Likely this disdain stems from deeply rooted social customs, where respect for elders is flipped onto its head, and blinds us as a nation to the capacity of the young. They are loved, cherished, but not heard. Nowhere is this more apparent than education. Good teachers, as I have written before, rarely get the social or economic rewards they deserve. At the time, I was staggered at the idea that we poison the very stream that feeds into our future. But if we see it from the lens of our ingrained authoritarian patriarchy, it makes sense: we treat teachers as glorified baby sitters because we do not see teenagers as people in their own rights. We see them as eggs to be incubated, one more or less like another until it hatches into full adulthood.
Ultimately, it matters little whether the national penchant for ignoring teenagers springs from disdain or a misguided intention to protect. The youth are rising, whether we will it or no. They will be our future — our immediate future. They will be everything we do and everything we don’t.
It is not looking good. There is a consensus among analysts like Heinsohn that countries with very young populations are prone to social disaster. This has already occurred in many countries around the world, and Pakistan’s prospects look grim.
Teenagers of Pakistan have had their agency stunted. They are utterly disengaged from mainstream politics, from education, from the great national debates of our time. They have been ignored wholesale by parents, by legislators, by the government and by the opposition. Without the youth taking on a self-actualised identity, we will have no innovators, no modern enlightenment, no new ideas at all. We cannot have a new crop of free thinkers, our bright new stars to guide us, so long as teenagers are puppets dancing on the strings of the past.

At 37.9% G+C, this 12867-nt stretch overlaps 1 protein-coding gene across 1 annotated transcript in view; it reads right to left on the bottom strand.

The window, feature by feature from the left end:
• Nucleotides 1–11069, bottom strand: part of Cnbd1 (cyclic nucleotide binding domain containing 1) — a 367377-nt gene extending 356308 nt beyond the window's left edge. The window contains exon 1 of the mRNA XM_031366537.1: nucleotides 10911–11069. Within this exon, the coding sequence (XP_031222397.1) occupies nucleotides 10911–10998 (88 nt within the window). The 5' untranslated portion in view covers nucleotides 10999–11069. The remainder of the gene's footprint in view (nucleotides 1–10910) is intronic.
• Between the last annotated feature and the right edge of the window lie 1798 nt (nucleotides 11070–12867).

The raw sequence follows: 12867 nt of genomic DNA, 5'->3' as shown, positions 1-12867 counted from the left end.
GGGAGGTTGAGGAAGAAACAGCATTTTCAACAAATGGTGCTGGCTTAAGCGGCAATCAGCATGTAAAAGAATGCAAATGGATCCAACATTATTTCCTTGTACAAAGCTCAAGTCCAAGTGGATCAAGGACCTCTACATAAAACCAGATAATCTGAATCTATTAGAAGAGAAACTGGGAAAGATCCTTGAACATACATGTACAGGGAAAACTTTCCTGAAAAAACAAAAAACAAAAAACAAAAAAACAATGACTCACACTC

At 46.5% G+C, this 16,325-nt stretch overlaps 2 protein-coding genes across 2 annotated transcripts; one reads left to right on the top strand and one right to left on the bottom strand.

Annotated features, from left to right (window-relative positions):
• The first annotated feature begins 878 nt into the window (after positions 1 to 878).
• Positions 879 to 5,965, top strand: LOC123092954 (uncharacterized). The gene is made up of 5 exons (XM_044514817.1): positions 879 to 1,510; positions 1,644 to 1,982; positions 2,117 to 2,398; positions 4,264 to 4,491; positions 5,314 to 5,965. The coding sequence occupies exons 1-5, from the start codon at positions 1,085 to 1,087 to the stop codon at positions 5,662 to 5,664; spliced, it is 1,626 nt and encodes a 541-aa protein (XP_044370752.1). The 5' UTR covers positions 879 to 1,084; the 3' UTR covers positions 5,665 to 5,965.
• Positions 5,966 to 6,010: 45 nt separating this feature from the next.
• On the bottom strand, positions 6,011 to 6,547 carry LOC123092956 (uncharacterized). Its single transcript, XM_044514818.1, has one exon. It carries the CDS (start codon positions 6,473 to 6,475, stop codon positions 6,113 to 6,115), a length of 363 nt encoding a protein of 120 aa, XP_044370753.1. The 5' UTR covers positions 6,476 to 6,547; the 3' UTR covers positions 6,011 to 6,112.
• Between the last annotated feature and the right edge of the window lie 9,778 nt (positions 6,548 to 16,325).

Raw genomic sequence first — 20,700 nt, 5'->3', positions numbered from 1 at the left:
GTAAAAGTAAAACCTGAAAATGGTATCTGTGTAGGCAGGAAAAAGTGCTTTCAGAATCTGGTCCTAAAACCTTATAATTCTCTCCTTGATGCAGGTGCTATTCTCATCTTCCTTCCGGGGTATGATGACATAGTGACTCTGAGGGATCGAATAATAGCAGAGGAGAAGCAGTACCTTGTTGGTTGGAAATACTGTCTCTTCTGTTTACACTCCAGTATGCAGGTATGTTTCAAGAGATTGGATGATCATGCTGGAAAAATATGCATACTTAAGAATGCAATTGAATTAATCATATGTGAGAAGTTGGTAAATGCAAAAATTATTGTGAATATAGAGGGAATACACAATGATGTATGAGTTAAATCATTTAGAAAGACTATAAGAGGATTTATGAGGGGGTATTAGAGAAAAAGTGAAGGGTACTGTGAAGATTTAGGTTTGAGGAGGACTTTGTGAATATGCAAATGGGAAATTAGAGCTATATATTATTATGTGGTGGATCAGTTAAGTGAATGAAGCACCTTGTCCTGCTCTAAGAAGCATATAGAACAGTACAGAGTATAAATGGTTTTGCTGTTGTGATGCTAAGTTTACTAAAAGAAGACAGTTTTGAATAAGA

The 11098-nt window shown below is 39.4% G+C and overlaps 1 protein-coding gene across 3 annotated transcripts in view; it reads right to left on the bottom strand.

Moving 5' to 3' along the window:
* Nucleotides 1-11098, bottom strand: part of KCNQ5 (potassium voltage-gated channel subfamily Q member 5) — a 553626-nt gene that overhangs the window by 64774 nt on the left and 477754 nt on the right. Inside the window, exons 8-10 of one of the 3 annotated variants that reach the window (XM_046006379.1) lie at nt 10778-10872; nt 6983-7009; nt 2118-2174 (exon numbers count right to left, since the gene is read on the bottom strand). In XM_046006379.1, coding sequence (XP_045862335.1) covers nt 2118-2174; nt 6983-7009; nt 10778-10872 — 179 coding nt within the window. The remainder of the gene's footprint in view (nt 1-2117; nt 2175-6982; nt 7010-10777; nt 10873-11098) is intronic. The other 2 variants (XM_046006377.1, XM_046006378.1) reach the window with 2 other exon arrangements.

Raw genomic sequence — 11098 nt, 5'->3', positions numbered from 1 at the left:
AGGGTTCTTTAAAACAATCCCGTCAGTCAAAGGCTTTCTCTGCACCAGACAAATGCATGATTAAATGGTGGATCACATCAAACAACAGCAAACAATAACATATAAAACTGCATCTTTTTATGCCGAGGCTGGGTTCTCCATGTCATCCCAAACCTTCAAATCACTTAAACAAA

Too many of our young men are angry. Too many of our young women are wasted. Both are in chains with no substance but incredible weight.
Why have I chosen this time to espouse the rights, the personhoods of the young? Because of the young boys beaten to death in Sialkot, the young man (one of thousands) slain without a trial and left to bleed on the streets of Karachi. Because of the girls whose lives are determined for them, on pain of shunning or far, far worse. Because of the new jihadis who have no agency or franchise, and so settle for dogma and destruction.
Surely our young have earned the right, through blood and tears, to speak and be heard. Teenagers absolutely must be more widely engaged on their own terms, their input actively courted by parents, by educators, by industry headhunters, by broadcasters and by politicians. Violent political parties and movements already offer teenagers avenues to scratch out a crude identity, knowing their potential, exploiting their energy and their drive and their sheer numbers. We cannot lose our youth to them.
As I write, millions of teenagers in villages and cities across the country are learning the wrong lessons. They are learning that they are undeserving of respect, that might makes right, that corruption and staggering inequality are inevitable, that the only freedom is the freedom of wanton violence or abject submission.
And they learn quickly.
The writer is a Lahore-based freelance columnist.
Source: The Daily Times, Lahore